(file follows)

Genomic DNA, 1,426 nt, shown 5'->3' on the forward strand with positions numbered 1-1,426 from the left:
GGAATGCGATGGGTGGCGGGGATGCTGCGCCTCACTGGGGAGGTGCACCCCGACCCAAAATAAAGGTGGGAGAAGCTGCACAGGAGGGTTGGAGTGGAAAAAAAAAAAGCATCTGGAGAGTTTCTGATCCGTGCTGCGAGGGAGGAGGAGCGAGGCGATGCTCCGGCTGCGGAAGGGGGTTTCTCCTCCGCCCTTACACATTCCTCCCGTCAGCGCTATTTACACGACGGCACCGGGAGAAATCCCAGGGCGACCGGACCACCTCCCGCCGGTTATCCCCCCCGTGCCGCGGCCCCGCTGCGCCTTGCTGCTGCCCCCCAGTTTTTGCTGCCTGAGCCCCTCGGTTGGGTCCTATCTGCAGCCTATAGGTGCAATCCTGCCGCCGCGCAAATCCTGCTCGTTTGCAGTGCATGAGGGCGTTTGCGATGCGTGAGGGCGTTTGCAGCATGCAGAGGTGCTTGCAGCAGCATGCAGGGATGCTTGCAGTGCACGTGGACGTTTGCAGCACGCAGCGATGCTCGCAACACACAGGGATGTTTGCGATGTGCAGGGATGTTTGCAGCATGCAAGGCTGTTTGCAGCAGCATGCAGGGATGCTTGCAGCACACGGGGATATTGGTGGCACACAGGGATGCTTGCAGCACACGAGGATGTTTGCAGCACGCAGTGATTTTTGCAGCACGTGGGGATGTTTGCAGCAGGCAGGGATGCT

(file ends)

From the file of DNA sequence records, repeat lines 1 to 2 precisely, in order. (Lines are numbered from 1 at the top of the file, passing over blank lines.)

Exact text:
Genomic DNA, 1,426 nt, shown 5'->3' on the forward strand with positions numbered 1-1,426 from the left:
GGAATGCGATGGGTGGCGGGGATGCTGCGCCTCACTGGGGAGGTGCACCCCGACCCAAAATAAAGGTGGGAGAAGCTGCACAGGAGGGTTGGAGTGGAAAAAAAAAAAGCATCTGGAGAGTTTCTGATCCGTGCTGCGAGGGAGGAGGAGCGAGGCGATGCTCCGGCTGCGGAAGGGGGTTTCTCCTCCGCCCTTACACATTCCTCCCGTCAGCGCTATTTACACGACGGCACCGGGAGAAATCCCAGGGCGACCGGACCACCTCCCGCCGGTTATCCCCCCCGTGCCGCGGCCCCGCTGCGCCTTGCTGCTGCCCCCCAGTTTTTGCTGCCTGAGCCCCTCGGTTGGGTCCTATCTGCAGCCTATAGGTGCAATCCTGCCGCCGCGCAAATCCTGCTCGTTTGCAGTGCATGAGGGCGTTTGCGATGCGTGAGGGCGTTTGCAGCATGCAGAGGTGCTTGCAGCAGCATGCAGGGATGCTTGCAGTGCACGTGGACGTTTGCAGCACGCAGCGATGCTCGCAACACACAGGGATGTTTGCGATGTGCAGGGATGTTTGCAGCATGCAAGGCTGTTTGCAGCAGCATGCAGGGATGCTTGCAGCACACGGGGATATTGGTGGCACACAGGGATGCTTGCAGCACACGAGGATGTTTGCAGCACGCAGTGATTTTTGCAGCACGTGGGGATGTTTGCAGCAGGCAGGGATGCT